The importance of the wholesale and retail sectors in Boyle has been highlighted in a new report.
The report, published by the Western Development Commission examines employment over time and by gender, as well as self-employment, in the Wholesale and Retail sector in the Western Region, western counties and towns.
In the report, Boyle at 20.2% had the highest share of residents working in the wholesale and retail sector in the region in 2016 and the third highest in the country, as a percentage of total employment.
According to the report: “Boyle, and the other towns with 18+% working in the sector (Convoy, Kilrush, Ballinrobe and Tubbercurry), are important rural service centres located quite some distance from larger centres and serving wide rural hinterlands. The high share might also indicate a relative lack of alternative job options”.
During the period 2011 – 2016, Boyle also showed the second highest percentage increase of it’s population aged 15 and over working in wholesale and retail with an increase of 16%. Lifford in Donegal showed the largest increase at 35.6%.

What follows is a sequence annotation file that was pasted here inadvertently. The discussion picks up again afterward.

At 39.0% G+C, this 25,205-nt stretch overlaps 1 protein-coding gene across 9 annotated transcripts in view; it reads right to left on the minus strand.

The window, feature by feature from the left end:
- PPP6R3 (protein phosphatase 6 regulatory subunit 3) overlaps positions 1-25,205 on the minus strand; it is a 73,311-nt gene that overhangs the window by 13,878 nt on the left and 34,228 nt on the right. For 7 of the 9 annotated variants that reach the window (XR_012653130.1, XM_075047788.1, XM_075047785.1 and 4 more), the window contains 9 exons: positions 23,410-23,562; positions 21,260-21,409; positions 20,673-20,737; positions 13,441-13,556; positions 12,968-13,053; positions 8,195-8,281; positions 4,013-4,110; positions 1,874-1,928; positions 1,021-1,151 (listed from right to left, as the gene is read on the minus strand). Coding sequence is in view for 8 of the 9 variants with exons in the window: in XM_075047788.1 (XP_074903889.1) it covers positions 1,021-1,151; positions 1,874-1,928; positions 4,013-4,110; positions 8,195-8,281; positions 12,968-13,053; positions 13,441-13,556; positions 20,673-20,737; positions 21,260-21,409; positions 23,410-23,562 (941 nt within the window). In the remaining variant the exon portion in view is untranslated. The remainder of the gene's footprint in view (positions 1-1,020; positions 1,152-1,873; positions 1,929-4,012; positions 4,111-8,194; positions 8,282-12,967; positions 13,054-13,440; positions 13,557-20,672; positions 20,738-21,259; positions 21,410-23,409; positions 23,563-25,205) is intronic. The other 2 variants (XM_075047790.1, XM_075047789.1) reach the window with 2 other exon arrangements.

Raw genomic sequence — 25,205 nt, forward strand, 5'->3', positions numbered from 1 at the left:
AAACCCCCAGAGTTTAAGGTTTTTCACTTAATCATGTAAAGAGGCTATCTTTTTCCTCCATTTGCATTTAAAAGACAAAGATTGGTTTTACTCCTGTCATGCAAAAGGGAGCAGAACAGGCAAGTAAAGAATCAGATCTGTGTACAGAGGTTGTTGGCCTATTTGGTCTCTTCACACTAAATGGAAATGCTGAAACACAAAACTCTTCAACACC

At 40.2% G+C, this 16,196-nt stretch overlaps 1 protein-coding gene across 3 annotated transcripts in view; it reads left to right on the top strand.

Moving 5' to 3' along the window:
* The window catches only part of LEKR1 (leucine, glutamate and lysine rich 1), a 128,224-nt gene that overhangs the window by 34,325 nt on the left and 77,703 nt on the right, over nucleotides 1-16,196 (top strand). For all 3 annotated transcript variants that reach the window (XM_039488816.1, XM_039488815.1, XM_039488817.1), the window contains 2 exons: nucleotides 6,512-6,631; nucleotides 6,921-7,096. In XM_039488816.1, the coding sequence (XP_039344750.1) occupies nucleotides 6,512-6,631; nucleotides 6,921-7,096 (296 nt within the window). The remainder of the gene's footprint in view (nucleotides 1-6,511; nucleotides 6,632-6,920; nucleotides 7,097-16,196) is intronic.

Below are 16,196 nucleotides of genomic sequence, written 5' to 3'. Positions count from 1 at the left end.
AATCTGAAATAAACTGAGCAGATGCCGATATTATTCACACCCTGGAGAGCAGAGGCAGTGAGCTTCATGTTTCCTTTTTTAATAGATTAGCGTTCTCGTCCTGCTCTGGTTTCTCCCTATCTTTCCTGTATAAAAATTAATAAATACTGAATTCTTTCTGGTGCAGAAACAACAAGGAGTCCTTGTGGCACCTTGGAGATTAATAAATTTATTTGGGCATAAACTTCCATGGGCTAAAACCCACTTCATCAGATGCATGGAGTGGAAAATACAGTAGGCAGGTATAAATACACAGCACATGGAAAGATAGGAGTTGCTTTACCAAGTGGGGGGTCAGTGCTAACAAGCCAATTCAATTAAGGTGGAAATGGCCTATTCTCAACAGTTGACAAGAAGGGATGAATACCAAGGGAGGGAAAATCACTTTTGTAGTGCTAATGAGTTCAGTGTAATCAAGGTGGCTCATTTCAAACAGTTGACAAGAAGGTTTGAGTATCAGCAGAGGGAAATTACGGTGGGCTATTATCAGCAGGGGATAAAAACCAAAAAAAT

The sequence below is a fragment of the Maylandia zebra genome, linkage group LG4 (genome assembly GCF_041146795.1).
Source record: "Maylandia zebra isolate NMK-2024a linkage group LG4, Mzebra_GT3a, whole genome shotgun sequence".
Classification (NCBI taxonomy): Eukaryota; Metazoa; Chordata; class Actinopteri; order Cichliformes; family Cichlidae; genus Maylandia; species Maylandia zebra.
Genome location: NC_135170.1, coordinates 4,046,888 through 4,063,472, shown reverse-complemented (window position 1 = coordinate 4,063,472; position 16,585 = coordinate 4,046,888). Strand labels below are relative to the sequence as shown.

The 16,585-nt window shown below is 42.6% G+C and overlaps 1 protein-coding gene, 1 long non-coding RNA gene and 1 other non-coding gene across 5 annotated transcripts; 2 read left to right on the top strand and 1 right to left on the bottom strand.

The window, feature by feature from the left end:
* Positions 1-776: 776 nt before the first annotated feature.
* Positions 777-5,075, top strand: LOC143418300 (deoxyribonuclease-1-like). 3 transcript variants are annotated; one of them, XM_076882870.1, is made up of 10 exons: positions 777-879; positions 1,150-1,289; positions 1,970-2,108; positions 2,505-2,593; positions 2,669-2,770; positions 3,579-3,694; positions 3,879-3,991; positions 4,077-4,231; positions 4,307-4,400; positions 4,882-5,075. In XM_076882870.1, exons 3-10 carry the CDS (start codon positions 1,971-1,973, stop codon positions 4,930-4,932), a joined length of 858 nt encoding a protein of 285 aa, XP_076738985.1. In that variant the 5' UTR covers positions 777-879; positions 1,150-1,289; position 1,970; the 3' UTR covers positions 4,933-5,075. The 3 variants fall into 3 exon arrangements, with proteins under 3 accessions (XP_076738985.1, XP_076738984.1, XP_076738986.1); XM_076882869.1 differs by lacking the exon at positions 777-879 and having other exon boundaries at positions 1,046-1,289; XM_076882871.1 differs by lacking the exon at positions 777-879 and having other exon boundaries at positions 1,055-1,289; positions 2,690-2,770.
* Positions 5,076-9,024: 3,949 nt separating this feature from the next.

The report concludes that “As the Western Region’s second largest employment sector, Wholesale & Retail plays a pivotal role in the regional economy. Employment in the sector is more widely distributed than many others,with small and medium-sized towns particularly dependent on it. The nature of retail is changing, along with the role and function of many towns. Trends such as increased consumer mobility, growth in online sales, Brexit and changing consumer behaviour require the Wholesale & Retail sector to adapt and provide a competitive and attractive retail offering. Addressing issues of the quality of employment and skills development can make it a more attractive job option as well as supporting adaptation to these emerging trends. Increasing incomes and consumer spending in recent years has led to some recovery in the sector, but this has been quite uneven geographically with Sligo and Mayo experiencing declines while Galway City moves further ahead. The composition of the sector is also changing with a decline in family or owner/manager run businesses.
New opportunities exist to grow online activity and to restructure the retail and service offering of towns to meet changing consumer needs. However, grasping these opportunities will depend on proactive policy to support the sector, a willingness to adapt among retailers, increased capacity for businesses to compete with larger national or global retailers and a collaborative approach to help towns adapt to their changing function.
(The figures in the report are obtained and analysed from the 2016 Census. The full report is available here.)